Ocean Imaginaries focuses on some of the contradictions and conflicted feelings raised by how the ocean is imagined in an age of environmental risk.
05 May 2017-01 July 2017
RMIT Gallery, City campus, Melbourne, Australia
Curator Linda Williams.
Artists: Anne Bevan, Emma Critchley and John Roach, Alejandro Durán, Simon Finn, Stephen Haley, Lynne Roberts-Goodwin, Chris Jordan, Sam Leach, Janet Laurence, Mariele Neudecker, Joel Rea, Dominic Redfern, Debbie Symons, Jason deCaires Taylor, teamLAB, Guido van der Werve, Chris Wainwright, Lynette Wallworth and Josh Wodak.
Responding to a recent turn to the ocean in the environmental humanities, this international exhibition considers how reflections on the ocean are aesthetically reconfigured when viewed from a contemporary urban perspective. Though artists have always responded to the nonhuman world, it is really only in the past three decades that environmental critique has become a major theme of contemporary art. Most environmental art of the late 20th century focused on more terrestrial ecologies while the ‘oceanic turn’ in the arts and humanities occurred more recently with the acknowledgment of the ocean as our ‘evolutionary home’ and the ancient site where biological life first emerged. From the early modern era of global maritime expansion in the late 16th century, the ocean has been valued as a conduit for colonial expansion and trade in raw materials and consumer goods, most of which continue to be shipped across the world today. During this period the ocean was also used for its apparent capacity to absorb waste: from the industrialised waste of heavy metals to radioactive material and plastics. Effectively, the most insidious forms of oceanic pollution remain invisible to the human eye, while the serious effects of ocean acidification, mercury poisoning or pollution by micro-plastics, along with the gradual effects of ocean warming, are slowly, but surely, afflicting every ocean on earth. The sea has long appealed to the romantic imagination as a compelling metaphor for the sacred mysteries of nature, yet given the escalation of global modernity this romantic view now incorporates a countervailing imagery in which the slow violence of ocean pollution not only represents a risk to human interests but also to a diverse range of marine creatures threatened with extinction. While the wild, pristine imagery of the ocean still persists in contemporary culture it is now conflicted by an imagery of pollution, destruction and loss. Increasingly, the oceans represent a channel for greater engagement in the urgent need to protect environmental resilience and biodiversity. These divergent views suggest powerful imaginative contradictions that Ocean Imaginaries explores through artworks evincing responses to global oceans in our era.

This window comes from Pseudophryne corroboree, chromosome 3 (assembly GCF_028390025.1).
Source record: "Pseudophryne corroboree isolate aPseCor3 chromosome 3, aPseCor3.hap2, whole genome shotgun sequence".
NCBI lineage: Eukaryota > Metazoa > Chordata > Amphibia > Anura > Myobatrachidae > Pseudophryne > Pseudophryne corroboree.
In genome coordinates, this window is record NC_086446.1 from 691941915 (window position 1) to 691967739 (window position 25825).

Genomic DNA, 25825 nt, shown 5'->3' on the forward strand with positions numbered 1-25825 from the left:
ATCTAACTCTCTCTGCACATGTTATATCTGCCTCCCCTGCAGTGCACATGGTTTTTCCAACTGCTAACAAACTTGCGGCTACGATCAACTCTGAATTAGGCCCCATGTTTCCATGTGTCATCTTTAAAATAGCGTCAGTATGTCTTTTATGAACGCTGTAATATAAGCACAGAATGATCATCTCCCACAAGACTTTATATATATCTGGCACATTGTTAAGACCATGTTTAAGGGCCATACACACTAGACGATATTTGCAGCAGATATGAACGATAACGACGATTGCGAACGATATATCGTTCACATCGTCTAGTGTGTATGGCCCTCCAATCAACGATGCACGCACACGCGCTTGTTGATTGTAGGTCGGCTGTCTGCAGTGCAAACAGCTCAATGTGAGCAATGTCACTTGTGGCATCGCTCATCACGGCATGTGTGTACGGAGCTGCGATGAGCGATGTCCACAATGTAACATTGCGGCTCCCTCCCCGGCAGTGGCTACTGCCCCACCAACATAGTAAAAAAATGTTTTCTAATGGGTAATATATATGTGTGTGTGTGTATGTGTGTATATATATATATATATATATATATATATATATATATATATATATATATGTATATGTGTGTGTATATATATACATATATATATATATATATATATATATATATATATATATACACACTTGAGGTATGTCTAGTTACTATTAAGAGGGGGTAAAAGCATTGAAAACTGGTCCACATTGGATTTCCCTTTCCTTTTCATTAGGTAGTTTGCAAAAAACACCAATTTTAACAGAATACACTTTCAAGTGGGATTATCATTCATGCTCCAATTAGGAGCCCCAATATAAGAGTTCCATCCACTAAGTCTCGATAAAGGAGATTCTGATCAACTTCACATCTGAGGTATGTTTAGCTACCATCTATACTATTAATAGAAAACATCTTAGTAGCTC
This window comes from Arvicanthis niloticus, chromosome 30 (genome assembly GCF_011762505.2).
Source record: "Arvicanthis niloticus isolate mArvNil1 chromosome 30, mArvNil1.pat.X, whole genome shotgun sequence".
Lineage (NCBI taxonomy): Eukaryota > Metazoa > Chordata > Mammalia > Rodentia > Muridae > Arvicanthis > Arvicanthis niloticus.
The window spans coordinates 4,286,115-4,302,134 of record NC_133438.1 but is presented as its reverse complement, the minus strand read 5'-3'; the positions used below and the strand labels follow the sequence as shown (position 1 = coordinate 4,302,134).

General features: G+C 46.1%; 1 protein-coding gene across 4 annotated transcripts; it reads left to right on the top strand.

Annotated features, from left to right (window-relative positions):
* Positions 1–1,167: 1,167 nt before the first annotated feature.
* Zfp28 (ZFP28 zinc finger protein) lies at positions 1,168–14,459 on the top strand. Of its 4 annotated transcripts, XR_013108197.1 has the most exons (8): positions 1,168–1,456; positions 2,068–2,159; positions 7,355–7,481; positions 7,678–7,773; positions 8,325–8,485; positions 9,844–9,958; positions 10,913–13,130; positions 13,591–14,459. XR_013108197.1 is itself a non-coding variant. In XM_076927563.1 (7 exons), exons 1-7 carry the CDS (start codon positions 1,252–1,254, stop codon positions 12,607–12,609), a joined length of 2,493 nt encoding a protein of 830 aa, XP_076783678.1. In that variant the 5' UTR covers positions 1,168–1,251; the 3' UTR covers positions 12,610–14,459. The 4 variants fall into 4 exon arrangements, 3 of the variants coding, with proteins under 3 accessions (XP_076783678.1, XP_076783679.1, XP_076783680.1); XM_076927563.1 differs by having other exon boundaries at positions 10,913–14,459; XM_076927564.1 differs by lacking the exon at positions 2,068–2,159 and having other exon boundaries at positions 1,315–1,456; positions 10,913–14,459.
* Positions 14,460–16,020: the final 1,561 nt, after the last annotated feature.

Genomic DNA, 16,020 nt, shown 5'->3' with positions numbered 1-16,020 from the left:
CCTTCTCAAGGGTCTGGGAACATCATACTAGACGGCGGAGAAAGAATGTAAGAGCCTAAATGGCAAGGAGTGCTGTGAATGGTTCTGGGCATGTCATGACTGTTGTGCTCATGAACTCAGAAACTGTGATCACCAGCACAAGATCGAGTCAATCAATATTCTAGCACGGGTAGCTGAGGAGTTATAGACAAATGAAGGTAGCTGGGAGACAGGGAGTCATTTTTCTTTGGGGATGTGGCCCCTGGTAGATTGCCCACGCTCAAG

Ocean Imaginaries is an exhibition that addresses research undertaken by the AEGIS Research Network led by Associate Professor Williams in the School of Art. She remarked that the high level of professionalism at the RMIT Gallery means that it is an ideal partner for bringing international research collaborations in the field of art and ecology into the cultural life of Melbourne.
Part of CLIMARTE’s ART+CLIMATE=CHANGE 2017 – a festival of exhibitions and events harnessing the creative power of the Arts to inform, engage and inspire action on climate change.